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MCNETT v. BRIGGS (11/13/70)

decided: November 13, 1970.


Appeal from judgment of Court of Common Pleas of Tioga County, Sept. T., 1969, No. 82, in case of Perry McNett, administrator of the estate of Marvin L. McNett, deceased, v. Larry Briggs.


Harold B. Fink, Jr., for appellant.

George Linton, for appellee.

Wright, P. J., Watkins, Montgomery, Jacobs, Hoffman, Spaulding, and Cercone, JJ. Opinion by Jacobs, J. Wright, P. J., would affirm on the opinion of President Judge Webb.

Author: Jacobs

[ 217 Pa. Super. Page 324]

In this case plaintiff appeals from the refusal of the court below to remove a compulsory non-suit entered for defendant who was the driver of an automobile which struck and killed plaintiff's decedent. The lower court held that the plaintiff had not proved any negligence on the part of the defendant and that decedent was contributorily negligent as a matter of law. We reverse.

On appeal from the grant of a compulsory non-suit we consider the evidence, and all the reasonable inferences therefrom, in the light most favorable to plaintiff. Gatens v. Vrabel, 393 Pa. 155, 142 A.2d 287 (1958). Thus viewed, the facts were as follows: This unfortunate accident occurred on January 16, 1969, at about 11:00 p.m. At that time defendant was operating his automobile, a Volkswagen, in an easterly direction on a straight stretch of East Avenue, a 30-foot wide highway, in the Borough of Wellsboro. At a point midway between intersecting streets he struck plaintiff's decedent. Defendant's automobile was at all times in his proper lane and was brought to a stop

[ 217 Pa. Super. Page 325]

    within 78 feet after impact while still in that lane. The weather was clear and the road surface dry. Decedent was struck in defendant's lane about one step from the center line. The sole eyewitness to the accident testified that he observed defendant's automobile approaching while it was 40 yards away; defendant had his lights on; decedent was thrown 15 feet into the air when struck, and continued in the air until his body came to rest behind defendant's automobile; the only time the witness saw decedent was when he was 4 feet in front of defendant's automobile; the speed limit in the area was 35 m.p.h.; he could not tell if decedent was in motion or standing still at the time he saw him; and, there were no skid marks. He further testified that there were black marks on the highway at the place where decedent was hit. He described the marks as follows: "Just elongated marks approximately six inches in length, one in front of the other. As if walking across the road." He then drew a diagram of the marks showing them as extending in a north-south direction south of the center line, one mark being south of the other. There was very little light at the place of collision. One witness said the decedent wore dark clothing; another witness said he wore clothes that "weren't very visible at night." The decedent's body came to rest 63 feet east of the point of impact and 10 to 15 feet to the rear of defendant's automobile, which had a dent in the hood and a cracked windshield. Decedent had a broken leg, contusions and laceration of the head, and brain damage. He died within 24 hours after the accident.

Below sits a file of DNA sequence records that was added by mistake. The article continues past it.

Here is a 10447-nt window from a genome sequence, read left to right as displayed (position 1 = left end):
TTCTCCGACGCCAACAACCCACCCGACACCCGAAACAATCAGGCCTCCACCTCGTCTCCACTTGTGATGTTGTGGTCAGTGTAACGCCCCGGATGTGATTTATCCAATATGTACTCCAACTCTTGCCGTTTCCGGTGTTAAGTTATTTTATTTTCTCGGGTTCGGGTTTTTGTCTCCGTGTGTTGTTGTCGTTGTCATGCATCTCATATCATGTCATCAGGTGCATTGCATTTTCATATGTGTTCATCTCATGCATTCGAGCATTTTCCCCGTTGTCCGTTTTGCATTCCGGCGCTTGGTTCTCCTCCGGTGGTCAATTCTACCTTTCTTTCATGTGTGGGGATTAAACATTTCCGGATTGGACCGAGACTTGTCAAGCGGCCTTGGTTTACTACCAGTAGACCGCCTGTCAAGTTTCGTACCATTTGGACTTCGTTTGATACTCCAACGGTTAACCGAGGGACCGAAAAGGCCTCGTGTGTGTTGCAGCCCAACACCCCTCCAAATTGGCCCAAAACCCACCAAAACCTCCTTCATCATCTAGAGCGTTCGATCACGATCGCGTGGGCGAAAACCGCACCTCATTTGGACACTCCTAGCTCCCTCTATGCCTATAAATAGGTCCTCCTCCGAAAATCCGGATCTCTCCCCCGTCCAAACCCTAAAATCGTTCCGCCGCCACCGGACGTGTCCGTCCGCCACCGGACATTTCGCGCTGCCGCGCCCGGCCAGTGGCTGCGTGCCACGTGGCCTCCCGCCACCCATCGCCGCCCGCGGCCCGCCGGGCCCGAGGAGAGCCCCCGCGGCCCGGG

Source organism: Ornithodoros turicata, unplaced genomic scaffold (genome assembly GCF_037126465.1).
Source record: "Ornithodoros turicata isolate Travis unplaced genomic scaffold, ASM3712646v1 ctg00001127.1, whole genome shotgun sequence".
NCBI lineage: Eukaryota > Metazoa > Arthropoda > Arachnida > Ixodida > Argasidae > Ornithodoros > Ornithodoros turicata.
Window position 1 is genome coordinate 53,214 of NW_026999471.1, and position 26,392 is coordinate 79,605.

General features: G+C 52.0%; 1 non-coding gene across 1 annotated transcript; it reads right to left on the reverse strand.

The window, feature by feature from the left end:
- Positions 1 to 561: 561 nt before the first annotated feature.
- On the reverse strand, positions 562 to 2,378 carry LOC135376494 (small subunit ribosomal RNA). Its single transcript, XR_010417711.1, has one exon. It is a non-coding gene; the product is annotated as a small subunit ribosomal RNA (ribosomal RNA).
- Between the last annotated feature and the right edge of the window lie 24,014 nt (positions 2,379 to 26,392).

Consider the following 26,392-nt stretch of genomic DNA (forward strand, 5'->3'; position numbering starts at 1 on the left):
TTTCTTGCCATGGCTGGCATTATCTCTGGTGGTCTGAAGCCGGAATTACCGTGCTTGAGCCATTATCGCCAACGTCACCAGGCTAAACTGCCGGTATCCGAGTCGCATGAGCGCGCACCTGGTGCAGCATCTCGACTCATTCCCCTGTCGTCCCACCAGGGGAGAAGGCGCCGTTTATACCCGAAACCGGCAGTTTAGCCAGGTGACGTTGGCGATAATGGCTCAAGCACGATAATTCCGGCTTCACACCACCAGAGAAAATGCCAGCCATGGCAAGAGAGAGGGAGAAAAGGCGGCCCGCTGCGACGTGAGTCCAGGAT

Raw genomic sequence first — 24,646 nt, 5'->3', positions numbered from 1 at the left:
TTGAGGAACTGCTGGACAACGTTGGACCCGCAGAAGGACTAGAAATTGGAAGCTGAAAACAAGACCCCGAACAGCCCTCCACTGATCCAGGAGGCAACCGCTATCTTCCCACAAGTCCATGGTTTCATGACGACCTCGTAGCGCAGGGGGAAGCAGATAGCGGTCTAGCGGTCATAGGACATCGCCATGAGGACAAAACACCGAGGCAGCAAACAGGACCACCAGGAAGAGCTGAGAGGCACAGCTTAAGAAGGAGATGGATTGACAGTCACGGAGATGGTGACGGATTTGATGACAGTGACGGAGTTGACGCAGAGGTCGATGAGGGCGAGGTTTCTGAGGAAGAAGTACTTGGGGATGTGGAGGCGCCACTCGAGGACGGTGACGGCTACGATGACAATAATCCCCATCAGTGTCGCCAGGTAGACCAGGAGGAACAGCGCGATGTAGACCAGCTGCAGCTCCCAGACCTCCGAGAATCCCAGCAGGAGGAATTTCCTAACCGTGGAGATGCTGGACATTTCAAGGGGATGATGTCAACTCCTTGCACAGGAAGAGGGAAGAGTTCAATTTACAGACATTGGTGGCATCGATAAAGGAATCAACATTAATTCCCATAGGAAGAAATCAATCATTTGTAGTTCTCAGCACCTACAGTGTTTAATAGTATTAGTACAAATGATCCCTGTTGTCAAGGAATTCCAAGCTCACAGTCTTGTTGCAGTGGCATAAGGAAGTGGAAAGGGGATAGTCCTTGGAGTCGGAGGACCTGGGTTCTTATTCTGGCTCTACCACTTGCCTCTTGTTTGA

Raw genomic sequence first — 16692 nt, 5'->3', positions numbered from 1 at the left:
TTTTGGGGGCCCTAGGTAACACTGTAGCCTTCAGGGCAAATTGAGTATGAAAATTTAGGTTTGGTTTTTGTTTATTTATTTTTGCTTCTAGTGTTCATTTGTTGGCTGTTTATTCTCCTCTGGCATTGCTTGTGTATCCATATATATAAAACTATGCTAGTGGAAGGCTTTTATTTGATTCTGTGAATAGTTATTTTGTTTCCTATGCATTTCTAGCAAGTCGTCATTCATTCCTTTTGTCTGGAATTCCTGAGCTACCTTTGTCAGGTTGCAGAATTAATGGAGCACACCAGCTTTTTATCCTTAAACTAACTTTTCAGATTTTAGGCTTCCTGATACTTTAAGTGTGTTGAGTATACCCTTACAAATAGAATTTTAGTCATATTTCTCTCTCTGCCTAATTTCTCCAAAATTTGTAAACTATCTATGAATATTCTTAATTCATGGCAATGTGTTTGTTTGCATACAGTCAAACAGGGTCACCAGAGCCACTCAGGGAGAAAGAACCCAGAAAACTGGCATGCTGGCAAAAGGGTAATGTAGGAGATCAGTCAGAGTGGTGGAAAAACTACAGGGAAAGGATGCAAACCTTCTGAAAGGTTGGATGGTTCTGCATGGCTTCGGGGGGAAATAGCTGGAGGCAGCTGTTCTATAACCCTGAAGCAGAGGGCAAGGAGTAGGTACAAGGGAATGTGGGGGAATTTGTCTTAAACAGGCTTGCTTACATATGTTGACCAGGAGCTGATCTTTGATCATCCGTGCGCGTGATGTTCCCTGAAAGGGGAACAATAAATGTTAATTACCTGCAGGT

The plaintiff has the burden of proving that the defendant was negligent. Flagiello v. Crilly, 409 Pa. 389, 187 A.2d 289 (1963). Negligence is not established nor is an inference of negligence raised by the mere happening of an accident. Id. at 390, 187 A.2d at 290.

[ 217 Pa. Super. Page 326]

There was nothing in the record which would indicate that unusual precautions were required on the part of the driver and, since the accident occurred between intersections, the driver was not bound to have his automobile under instant control to avoid pedestrians. O'Farrell v. Milgram, 353 Pa. 468, 46 A.2d 165 (1946). Where a pedestrian is struck between intersections, the pedestrian must have been on the highway long enough to have been seen by a careful driver in time to avoid hitting him in order to hold the driver liable. Zalec v. Heckel, 340 Pa. 116, 16 A.2d 382 (1940); Gatens v. Vrabel, supra at 158, 142 A.2d at 288. The presumption of due care to which decedent is entitled does not constitute any proof of the defendant's negligence and has no significance until plaintiff has made out a prima facie case of defendant's negligence. Duda v. Carothers, 379 Pa. 248, 108 A.2d 791 (1954). A compulsory non-suit can be entered only in a clear case when the facts and inferences lead unerringly to but one conclusion. Schneider v. Sheldon, 380 Pa. 360, 110 A.2d 226 (1955).

In his argument plaintiff asserts that the injuries were caused by defendant's negligence in exceeding the speed limit and in failing ...

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